9. Effective approaches for programming to reduce adolescent vulnerability to HIV infection, HIV risk, and HIV-related morbidity and mortality: A systematic review of systematic reviews

    Background: In 2012, an estimated 2.1 million adolescents were living with HIV. Though there are effective interventions to prevent and treat HIV infection, adolescents face specific barriers in accessing them. As a result, new infections and poor outcomes among HIV-infected adolescents are common. HIV programming for adolescents should focus on interventions of proven effectiveness and address underlying factors driving incidence and lack of effective treatment and care in this age group. …

  10. Life skills for national development in Lesotho: Can ODL do it?

    Regardless of their diversity in culture, economic conditions and social and political structures, developing countries share a set of common and well defined goals. The introduction of Life skills education at both basic and tertiary education was meant among other things to improve all aspects of the quality education, ensuring equitable access to appropriate learning and facilitating Education for All (EFA) and Millennium Development Goals (MDG) initiatives. …

  11. Methadone maintenance treatment and mortality in HIV-positive people who inject opiods in China

    The objective of the study was to examine the effect of methadone maintenance treatement on mortality in people who inject opiods and who also recieve ART for the treatment of HIV in China. The study took place between December 3, 2002 and December 31, 2011. Mortality, disease and treatment characteristics were compared in patients who received either ART and MMT or only ART. Overall, mortaliy 6 months after starting ART was lwer with ART and MMT than with only ART. …

  12. New Treatment gives hope to East Africa's drug users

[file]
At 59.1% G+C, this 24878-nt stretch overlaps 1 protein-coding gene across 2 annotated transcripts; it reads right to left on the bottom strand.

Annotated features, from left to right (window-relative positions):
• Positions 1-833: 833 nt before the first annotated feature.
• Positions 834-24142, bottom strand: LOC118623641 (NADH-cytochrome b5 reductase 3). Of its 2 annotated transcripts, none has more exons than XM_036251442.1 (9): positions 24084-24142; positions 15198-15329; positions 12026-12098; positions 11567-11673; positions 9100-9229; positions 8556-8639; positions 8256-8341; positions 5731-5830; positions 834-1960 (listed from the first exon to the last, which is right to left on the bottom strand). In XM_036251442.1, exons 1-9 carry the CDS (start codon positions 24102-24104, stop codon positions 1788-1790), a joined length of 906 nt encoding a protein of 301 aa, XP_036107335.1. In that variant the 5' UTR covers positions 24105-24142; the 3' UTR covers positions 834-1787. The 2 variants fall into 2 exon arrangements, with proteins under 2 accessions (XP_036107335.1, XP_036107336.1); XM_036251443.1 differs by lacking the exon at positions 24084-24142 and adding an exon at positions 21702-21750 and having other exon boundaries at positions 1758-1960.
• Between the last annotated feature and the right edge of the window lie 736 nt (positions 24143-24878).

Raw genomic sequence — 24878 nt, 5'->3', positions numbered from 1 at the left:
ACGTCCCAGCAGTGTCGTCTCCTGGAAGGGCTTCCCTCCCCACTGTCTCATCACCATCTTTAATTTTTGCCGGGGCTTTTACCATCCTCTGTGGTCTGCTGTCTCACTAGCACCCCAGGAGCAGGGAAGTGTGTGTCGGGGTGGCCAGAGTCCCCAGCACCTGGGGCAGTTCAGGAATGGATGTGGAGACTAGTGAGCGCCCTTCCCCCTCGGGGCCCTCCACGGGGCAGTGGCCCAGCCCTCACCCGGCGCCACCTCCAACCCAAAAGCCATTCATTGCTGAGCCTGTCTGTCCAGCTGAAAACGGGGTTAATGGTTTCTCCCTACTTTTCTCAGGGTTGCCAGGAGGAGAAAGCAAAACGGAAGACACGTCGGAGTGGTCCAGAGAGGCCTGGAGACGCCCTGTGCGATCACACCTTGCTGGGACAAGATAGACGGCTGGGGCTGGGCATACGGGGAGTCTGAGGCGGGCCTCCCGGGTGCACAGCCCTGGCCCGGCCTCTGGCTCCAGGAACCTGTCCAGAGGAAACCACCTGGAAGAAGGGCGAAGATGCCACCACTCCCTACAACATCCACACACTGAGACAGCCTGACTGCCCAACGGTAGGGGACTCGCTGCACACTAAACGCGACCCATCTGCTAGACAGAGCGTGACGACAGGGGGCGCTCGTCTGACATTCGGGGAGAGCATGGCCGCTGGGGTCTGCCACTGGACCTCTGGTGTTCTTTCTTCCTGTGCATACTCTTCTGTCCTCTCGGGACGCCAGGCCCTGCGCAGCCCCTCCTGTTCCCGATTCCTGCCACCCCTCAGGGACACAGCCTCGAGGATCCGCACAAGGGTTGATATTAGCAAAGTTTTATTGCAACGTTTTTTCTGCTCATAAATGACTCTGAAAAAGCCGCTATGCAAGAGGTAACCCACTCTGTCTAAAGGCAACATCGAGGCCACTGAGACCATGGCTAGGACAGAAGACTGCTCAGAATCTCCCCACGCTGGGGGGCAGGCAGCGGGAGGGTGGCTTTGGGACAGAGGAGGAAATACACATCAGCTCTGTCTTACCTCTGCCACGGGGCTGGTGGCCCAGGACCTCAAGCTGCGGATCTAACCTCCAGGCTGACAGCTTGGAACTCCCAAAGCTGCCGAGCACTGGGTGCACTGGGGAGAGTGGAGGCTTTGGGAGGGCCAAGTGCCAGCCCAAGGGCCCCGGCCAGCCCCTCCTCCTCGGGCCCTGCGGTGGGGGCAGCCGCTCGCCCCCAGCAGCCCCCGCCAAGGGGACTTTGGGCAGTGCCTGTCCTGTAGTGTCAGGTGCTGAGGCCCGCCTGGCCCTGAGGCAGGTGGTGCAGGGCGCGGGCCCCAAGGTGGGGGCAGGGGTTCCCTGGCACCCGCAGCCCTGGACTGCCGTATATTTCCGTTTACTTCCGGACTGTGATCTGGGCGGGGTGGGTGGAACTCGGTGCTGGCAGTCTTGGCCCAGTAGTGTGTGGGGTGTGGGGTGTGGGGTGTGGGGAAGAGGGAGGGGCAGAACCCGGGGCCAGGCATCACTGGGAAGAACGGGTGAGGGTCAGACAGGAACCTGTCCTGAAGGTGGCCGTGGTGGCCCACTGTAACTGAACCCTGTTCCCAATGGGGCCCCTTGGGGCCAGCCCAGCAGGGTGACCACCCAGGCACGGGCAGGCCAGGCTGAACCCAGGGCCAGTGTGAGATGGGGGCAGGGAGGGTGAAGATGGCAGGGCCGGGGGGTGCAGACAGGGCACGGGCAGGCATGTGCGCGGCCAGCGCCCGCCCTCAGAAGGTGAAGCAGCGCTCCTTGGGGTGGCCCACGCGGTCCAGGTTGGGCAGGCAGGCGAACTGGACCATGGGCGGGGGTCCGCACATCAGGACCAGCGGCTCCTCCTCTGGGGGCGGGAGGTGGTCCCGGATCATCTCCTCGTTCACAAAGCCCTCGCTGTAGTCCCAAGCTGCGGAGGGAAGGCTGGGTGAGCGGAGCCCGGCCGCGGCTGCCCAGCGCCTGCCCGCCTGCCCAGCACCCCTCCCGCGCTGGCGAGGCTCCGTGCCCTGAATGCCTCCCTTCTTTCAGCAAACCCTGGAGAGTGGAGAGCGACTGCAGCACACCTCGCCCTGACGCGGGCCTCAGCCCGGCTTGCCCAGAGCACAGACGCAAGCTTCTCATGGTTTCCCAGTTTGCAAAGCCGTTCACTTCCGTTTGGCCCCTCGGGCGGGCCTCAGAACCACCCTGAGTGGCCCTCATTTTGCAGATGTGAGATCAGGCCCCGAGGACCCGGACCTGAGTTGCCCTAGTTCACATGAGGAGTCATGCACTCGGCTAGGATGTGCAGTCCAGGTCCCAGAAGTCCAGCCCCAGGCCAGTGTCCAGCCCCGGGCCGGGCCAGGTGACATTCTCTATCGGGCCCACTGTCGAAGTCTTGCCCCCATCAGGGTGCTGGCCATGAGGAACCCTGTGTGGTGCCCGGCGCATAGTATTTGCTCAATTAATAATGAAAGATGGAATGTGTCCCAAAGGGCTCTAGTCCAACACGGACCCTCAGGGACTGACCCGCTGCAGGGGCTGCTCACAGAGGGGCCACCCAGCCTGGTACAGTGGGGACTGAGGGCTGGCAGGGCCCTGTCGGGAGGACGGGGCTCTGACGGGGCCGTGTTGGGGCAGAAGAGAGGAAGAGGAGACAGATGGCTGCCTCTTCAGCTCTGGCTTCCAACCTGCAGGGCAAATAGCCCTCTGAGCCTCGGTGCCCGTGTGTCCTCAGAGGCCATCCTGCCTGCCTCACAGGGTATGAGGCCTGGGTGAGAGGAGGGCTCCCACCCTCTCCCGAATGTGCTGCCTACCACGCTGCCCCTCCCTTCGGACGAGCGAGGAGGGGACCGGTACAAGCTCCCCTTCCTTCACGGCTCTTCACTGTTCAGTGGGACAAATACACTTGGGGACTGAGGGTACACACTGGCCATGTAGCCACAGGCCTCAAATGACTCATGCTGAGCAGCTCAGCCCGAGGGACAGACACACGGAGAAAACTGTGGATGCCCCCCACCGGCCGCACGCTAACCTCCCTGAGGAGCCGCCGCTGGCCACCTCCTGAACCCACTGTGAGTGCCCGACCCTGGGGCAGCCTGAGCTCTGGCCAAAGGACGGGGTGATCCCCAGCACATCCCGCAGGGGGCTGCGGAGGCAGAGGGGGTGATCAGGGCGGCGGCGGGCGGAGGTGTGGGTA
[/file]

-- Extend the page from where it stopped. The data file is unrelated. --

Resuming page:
This article is about the national methadone project launched in the United Republic of Tanzania -- the first mainland sub-Saharan country to launch such a program -- as part of a battle to fight heroin addiction and HIV infection. Heroin users contribute to the HIV pandemic in Tanzania by needle sharing, therefore, the idea behind the methadone project is to safely ween heroin users off of the drug. The program is funded by the US President's Emergency Plan for AIDS Relief, as a response to Tanzania's growing epidemic of people who inject drugs. …

  13. Resource flows and levels of spending for the response to HIV and AIDS in Belarus

    Background: Belarus has a focused HIV epidemic concentrated among injecting drug users, female sex workers and men who have sex with men. However, until 2008, Belarus had no way of evaluating HIV spending priorities. In 2008, Belarus committed to undertaking a comprehensive National AIDS Spending Assessment (NASA) in order to analyze HIV spending priorities. NASA was used to ‘follow the money’ from the funding sources to agents and providers, and eventually to beneficiary populations. …

  14. Effectiveness of peer education interventions for HIV prevention in developing countries: a systematic review and meta-analysis

    Peer education for HIV prevention has been widely implemented in developing countries, yet the effectiveness of this intervention has not been systematically evaluated. We conducted a systematic review and meta-analysis of peer education interventions in developing countries published between January 1990 and November 2006. Standardized methods of searching and data abstraction were utilized. Merged effect sizes were calculated using random effects models. Thirty studies were identified. …

  15. Ineffectiveness of AIDS education and HIV antibody testing in reducing high-risk behaviors among injection drug users

    This study assessed the effectiveness of education in reducing high-risk HIV-related behaviors in 313 injecting drug users. Participants were recruited and high risk behavior evaluated at baseline and four months following intervention, based on a structured interview. Participants were allocated to one of three groups: AIDS education, AIDS education with optional HIV testing, or a wait list. While no significant differences in high risk behaviors were found between the different arms of the study, overall the entire sample decreased its high risk behavior.

Pages

Our mission

Supporting education ministries, researchers and practitioners through a comprehensive database, website and information service.